By Tom Beedham
When Lisa Gamble first addressed those gathered at the Polish Combatants Hall on Saturday it made for what was likely the only moment throughout the artist’s entire set that made immediate sense to everyone in attendance.
“Hi, I’m Gambletron, and I’m gonna do this backwards and thank you before I do anything,” said Gamble, her voice crinkled by the static of the portable P.A. system she spoke through.
Backwards indeed. The way Gamble approaches music with her Gambletron project is less as a musician and more as an explorer of the relationship shared between space and sound. In fact, “backwards” might be too linear a descriptor for what Gambletron is.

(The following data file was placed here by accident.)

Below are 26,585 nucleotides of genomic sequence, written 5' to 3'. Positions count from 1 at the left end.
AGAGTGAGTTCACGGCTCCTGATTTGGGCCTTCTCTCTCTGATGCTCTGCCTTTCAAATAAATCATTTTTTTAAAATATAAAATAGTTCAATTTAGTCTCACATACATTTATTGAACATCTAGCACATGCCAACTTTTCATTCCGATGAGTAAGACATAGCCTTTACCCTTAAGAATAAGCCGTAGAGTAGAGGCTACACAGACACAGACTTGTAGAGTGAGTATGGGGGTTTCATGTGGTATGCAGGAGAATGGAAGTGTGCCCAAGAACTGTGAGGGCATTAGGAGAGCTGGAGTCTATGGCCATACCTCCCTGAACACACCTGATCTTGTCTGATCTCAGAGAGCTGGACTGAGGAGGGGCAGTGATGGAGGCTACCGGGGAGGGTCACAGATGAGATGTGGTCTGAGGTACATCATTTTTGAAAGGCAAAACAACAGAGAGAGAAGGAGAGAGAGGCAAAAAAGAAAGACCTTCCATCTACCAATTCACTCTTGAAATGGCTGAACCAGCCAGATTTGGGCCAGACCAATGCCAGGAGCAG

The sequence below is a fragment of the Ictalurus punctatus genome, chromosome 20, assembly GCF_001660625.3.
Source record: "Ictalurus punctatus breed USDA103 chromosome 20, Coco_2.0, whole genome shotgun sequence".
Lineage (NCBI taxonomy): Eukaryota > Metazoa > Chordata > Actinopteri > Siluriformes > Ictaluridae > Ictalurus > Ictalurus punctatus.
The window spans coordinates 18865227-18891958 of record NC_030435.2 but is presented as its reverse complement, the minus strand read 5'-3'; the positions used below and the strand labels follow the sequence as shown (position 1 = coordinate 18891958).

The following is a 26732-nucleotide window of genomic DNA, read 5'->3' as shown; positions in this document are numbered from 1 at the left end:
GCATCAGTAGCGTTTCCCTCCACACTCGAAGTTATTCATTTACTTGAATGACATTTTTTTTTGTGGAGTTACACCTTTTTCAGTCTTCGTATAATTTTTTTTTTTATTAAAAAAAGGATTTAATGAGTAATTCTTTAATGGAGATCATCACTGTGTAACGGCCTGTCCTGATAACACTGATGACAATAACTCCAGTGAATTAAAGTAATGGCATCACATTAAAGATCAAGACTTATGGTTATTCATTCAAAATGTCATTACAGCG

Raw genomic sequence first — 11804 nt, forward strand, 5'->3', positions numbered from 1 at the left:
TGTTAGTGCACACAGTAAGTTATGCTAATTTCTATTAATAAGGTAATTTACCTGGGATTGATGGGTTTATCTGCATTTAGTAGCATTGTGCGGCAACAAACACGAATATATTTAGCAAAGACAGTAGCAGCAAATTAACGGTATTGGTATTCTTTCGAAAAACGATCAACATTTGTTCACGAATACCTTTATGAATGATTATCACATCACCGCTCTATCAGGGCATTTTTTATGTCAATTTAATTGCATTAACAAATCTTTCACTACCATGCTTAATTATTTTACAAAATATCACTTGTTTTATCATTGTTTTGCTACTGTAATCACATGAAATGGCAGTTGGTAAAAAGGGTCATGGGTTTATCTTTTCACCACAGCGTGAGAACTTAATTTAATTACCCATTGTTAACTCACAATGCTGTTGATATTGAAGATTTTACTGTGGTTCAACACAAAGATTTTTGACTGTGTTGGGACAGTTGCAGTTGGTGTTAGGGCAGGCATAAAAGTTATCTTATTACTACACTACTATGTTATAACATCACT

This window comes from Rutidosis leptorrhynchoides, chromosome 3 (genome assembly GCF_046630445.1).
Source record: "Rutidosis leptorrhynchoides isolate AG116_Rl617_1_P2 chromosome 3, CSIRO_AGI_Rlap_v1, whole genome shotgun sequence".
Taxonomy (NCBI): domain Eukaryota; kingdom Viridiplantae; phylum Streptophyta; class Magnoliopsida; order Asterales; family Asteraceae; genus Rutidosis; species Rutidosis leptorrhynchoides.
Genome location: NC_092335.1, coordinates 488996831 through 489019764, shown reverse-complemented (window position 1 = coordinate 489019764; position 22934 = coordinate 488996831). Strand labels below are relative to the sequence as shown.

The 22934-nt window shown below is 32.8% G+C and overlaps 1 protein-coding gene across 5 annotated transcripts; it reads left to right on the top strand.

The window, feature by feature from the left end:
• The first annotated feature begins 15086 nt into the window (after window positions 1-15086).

As it was presented to Wavelength Music Festival, Gamble’s setup was an interactive noise environment that forced people to reconsider the conventional notions of a concert setting. Positioned on the floor of the hall itself, Gamble had arranged a myriad of boom boxes, a table of modified electronic toys, and even a knitted wire structure somehow modelled into an effective theremin of sorts.
Beginning as a screaming wall of discordant noise and feedback, the long-form improvised piece later evolved into a dance party-ready jam that, ahem, climaxed with a pretty selective sample of Azealia Banks’s “212.”
As curious as it was to most in the ranks, all the analogue electronic experimenting seemed to make a convincing argument suggesting a return to a world of rabbit ears—though alien and technologically “regressive”—might not be so bad.
Originally published by Aesthetic Magazine.